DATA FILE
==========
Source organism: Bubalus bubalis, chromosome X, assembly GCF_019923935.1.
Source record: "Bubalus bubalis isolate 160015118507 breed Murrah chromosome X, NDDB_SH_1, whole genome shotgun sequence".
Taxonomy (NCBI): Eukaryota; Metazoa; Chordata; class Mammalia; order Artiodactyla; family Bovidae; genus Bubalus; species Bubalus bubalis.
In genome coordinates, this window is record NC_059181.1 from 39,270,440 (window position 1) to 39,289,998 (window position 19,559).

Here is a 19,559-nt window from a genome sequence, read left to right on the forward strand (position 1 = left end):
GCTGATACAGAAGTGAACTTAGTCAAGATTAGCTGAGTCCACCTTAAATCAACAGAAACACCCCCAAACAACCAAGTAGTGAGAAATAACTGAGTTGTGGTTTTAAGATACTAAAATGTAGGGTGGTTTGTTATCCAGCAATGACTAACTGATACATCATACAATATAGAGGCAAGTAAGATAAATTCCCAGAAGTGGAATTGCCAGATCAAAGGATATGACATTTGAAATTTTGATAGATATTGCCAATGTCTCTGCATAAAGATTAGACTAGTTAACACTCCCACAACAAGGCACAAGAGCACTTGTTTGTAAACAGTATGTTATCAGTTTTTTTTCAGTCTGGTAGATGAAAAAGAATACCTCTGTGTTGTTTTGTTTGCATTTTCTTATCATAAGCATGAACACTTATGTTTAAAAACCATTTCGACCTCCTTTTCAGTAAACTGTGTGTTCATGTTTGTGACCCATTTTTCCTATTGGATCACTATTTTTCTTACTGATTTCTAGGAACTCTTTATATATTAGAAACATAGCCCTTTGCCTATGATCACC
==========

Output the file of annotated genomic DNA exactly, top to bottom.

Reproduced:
Source organism: Bubalus bubalis, chromosome X, assembly GCF_019923935.1.
Source record: "Bubalus bubalis isolate 160015118507 breed Murrah chromosome X, NDDB_SH_1, whole genome shotgun sequence".
Taxonomy (NCBI): Eukaryota; Metazoa; Chordata; class Mammalia; order Artiodactyla; family Bovidae; genus Bubalus; species Bubalus bubalis.
In genome coordinates, this window is record NC_059181.1 from 39,270,440 (window position 1) to 39,289,998 (window position 19,559).

Here is a 19,559-nt window from a genome sequence, read left to right on the forward strand (position 1 = left end):
GCTGATACAGAAGTGAACTTAGTCAAGATTAGCTGAGTCCACCTTAAATCAACAGAAACACCCCCAAACAACCAAGTAGTGAGAAATAACTGAGTTGTGGTTTTAAGATACTAAAATGTAGGGTGGTTTGTTATCCAGCAATGACTAACTGATACATCATACAATATAGAGGCAAGTAAGATAAATTCCCAGAAGTGGAATTGCCAGATCAAAGGATATGACATTTGAAATTTTGATAGATATTGCCAATGTCTCTGCATAAAGATTAGACTAGTTAACACTCCCACAACAAGGCACAAGAGCACTTGTTTGTAAACAGTATGTTATCAGTTTTTTTTCAGTCTGGTAGATGAAAAAGAATACCTCTGTGTTGTTTTGTTTGCATTTTCTTATCATAAGCATGAACACTTATGTTTAAAAACCATTTCGACCTCCTTTTCAGTAAACTGTGTGTTCATGTTTGTGACCCATTTTTCCTATTGGATCACTATTTTTCTTACTGATTTCTAGGAACTCTTTATATATTAGAAACATAGCCCTTTGCCTATGATCACC